What's New in the New Systematics? Subspecies Concepts and the Modern Synthesis
Arizona State University
Elliott D. Millinor
Arizona State University
Julian Huxley's introduction to The New Systematics, the 1940 volume of papers he edited, announces a major shift in taxonomic practice to integrate it with evolutionary theory and the rest of biology. Historians have noted, though, that the rest of the volume seems largely disconnected from his vision. One explanation, supported by Ernst Mayr and his disciplines, is that taxonomists outside Europe were engaged in purely descriptive projects with little influence from developments in evolutionary thinking. A major impact of the Modern Synthesis, then, was to provide systematists with a qualitatively new conceptual framework for their research and its broader scientific significance. In this paper, we trace the development of subspecies concepts between roughly 1850 to 1950 to show far greater theoretical and methodological continuity between the central texts of the Modern Synthesis and earlier research practices in the US and Britain. We focus in particular on how biologists sought to regulate the use of Linnaean trinomials in light of evolutionary principles and incorporate early insights on local adaptation from ecology. Although Mayr's work certainly created a historical bottleneck in how biologists understood their field, it does not represent a new starting point for how they studied and classified biological variation below the species rank.
The Organicist Roots of the Levels Concept, 1910-1937
Daniel S. Brooks
University of Cincinnati
The organicist movement produced prescient ideas about the status of biology and the nature of biological phenomena as objects of scientific investigation. Yet one of its most enduring legacies, development and advocacy of the concept of 'levels of organization' as a central notion in biological science, has received little acknowledgment among its other achievements. This paper will excavate the roots of this concept in contemporary biology, tracing its beginnings to organicist efforts to articulate core tenets of their program such as the autonomy of biology from the physical sciences and, crucially, the role of organization as a central explanandum for biological practice. I will argue that in addition to functioning as a linchpin for the organicists' program, advocates such as Joseph Needham imbued 'levels' with a programmatic character that allowed the concept to infiltrate into biological thought as a means of articulating biological problems as 'biological.'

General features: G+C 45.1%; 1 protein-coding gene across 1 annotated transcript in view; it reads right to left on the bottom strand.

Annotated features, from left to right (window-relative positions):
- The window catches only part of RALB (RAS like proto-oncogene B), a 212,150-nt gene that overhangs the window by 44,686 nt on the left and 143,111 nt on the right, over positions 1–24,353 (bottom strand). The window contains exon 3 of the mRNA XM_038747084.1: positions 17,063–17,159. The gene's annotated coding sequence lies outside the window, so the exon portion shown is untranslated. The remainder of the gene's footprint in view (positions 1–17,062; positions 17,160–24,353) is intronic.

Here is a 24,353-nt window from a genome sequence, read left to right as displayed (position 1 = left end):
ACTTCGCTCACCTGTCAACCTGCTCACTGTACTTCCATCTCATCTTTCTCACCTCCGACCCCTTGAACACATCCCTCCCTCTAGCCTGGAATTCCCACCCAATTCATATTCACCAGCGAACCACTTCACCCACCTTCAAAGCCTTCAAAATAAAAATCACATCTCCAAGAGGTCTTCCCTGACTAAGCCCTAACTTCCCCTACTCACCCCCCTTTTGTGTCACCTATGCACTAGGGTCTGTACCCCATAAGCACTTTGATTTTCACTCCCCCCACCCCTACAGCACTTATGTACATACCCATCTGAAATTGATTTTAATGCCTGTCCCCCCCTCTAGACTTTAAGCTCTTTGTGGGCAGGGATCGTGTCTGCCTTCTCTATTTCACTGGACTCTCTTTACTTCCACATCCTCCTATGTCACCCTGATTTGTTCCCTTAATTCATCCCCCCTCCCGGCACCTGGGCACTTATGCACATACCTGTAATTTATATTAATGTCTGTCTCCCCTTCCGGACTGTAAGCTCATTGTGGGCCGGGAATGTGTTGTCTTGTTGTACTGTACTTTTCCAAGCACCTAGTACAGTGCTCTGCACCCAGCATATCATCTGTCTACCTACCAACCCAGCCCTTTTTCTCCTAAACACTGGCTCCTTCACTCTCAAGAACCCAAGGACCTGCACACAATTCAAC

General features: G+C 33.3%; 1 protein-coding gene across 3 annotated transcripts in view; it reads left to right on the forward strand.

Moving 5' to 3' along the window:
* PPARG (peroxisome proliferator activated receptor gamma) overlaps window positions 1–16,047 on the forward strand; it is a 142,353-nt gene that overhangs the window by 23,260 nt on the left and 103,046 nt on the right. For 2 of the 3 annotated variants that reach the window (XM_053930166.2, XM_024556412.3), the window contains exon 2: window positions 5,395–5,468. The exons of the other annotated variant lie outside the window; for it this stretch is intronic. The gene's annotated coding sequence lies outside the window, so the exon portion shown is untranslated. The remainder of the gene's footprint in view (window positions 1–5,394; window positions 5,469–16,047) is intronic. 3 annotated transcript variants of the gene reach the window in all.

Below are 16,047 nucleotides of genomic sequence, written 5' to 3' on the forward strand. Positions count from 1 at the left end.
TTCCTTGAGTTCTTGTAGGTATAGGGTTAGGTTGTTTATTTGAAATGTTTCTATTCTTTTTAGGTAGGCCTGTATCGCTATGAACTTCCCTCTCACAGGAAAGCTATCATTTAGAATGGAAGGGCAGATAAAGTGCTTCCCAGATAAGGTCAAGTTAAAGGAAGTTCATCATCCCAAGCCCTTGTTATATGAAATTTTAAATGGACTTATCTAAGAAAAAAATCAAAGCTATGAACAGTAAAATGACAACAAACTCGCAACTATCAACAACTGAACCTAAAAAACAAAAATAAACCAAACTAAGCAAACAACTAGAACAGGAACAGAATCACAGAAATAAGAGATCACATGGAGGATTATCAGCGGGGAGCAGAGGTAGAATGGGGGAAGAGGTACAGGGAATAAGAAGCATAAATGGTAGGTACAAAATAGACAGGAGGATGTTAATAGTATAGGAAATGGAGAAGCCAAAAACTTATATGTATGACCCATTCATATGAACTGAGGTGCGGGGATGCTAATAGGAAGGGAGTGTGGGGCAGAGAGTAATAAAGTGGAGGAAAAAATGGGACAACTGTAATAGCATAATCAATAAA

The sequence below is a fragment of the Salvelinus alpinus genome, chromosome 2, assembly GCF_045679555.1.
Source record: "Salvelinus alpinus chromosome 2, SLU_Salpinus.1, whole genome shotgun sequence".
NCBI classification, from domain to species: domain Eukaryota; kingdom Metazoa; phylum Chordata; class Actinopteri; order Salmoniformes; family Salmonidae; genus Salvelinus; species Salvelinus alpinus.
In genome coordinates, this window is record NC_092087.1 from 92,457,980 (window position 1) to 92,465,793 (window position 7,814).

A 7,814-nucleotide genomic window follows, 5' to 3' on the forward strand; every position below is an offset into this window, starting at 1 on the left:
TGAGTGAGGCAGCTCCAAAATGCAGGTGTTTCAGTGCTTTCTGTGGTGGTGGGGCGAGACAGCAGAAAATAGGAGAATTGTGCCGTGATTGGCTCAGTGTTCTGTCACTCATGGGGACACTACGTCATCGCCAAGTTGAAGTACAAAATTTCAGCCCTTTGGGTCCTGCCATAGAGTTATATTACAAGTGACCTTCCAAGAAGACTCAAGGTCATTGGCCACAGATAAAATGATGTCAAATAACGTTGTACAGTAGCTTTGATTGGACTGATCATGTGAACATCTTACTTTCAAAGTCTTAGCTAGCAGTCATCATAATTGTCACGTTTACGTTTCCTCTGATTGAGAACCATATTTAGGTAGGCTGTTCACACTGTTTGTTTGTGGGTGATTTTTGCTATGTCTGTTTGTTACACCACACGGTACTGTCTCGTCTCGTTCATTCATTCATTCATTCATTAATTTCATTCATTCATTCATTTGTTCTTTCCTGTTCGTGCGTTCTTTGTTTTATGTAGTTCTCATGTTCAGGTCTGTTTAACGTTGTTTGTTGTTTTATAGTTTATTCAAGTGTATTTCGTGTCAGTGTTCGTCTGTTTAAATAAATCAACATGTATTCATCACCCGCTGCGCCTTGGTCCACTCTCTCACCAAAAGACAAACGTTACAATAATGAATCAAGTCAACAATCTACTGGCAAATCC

Henri Bergson's Creative Evolution and 20th-Century British Biology
University of Ghent
In 1907, French philosopher Henri Bergson published his fourth book, a metaphysical interpretation of biological evolution, Creative Evolution. The book propelled him to international fame, and he counted many biologists among his thousands of readers. However, historians of biology have generally minimised or ignored the different ways in which biologists read Bergson. Drawing on archival as well as printed sources, this talk will follow the reception and various appropriations of Bergson's philosophy of life among several 20th-century British biologists such as geneticist Arthur Darbishire, zoologist and theoretical biologist Edward Stuart Russell, Neo-Darwinian Julian Huxley, and ethologist Conwy Lloyd Morgan.
In doing so, two new points are made. First, the reason Bergson mattered to many biologists was above all because he sought to combine science and metaphysics in a grand synthesis. The biologists who read Bergson favourably believed that the questions raised by their biological research exceeded the boundaries of science. To be a Bergsonian biologist meant to be a synthesiser of knowledge, drawing upon ideas and methods external to biology. Second, the case of Bergson's reception among biologists reveals a little-studied aspect of early 20th-century biology: biologists' enthusiasm for Bergsonian metaphysics, and their calls for a closer cooperation between science and philosophy should encourage us to rethink the traditional representation of the 20th century as the era of irresistible scientific and institutional specialisation.
Biology Is Not This Way: Opening New Life Science Knowledge via the Building of Closed Environments for the Space Age
David PD Munns
City University of New York
Biologists and their knowledge have always been in high demand at NASA from the very beginning, not least because the problems of creating a life support system for long-term space habitability remained elusive. NASA and its military industrial contractors knew that in addition to microbes, far more research was also needed on higher organismic levels encompassing nearly every feature of life, including growth, aging, longevity, embryology, genetics, physiology, and behavior. In this talk, I argue that biology not only shaped the parameters of future missions at NASA, but that mission priorities also shaped what "biology" meant within NASA. The markedly different intellectual and scientific traditions of engineering and biological disciplines became especially apparent once they were forced into joint projects, such as the creation of artificial environments. I will look at the early work in NASA, contrast it to parallel claims made by Bocking in the case of the ecologists working for the AEC, but also mention the similar (but more extensive) Soviet project to create a closed environment as also revealing as well as the Biosphere 2 project.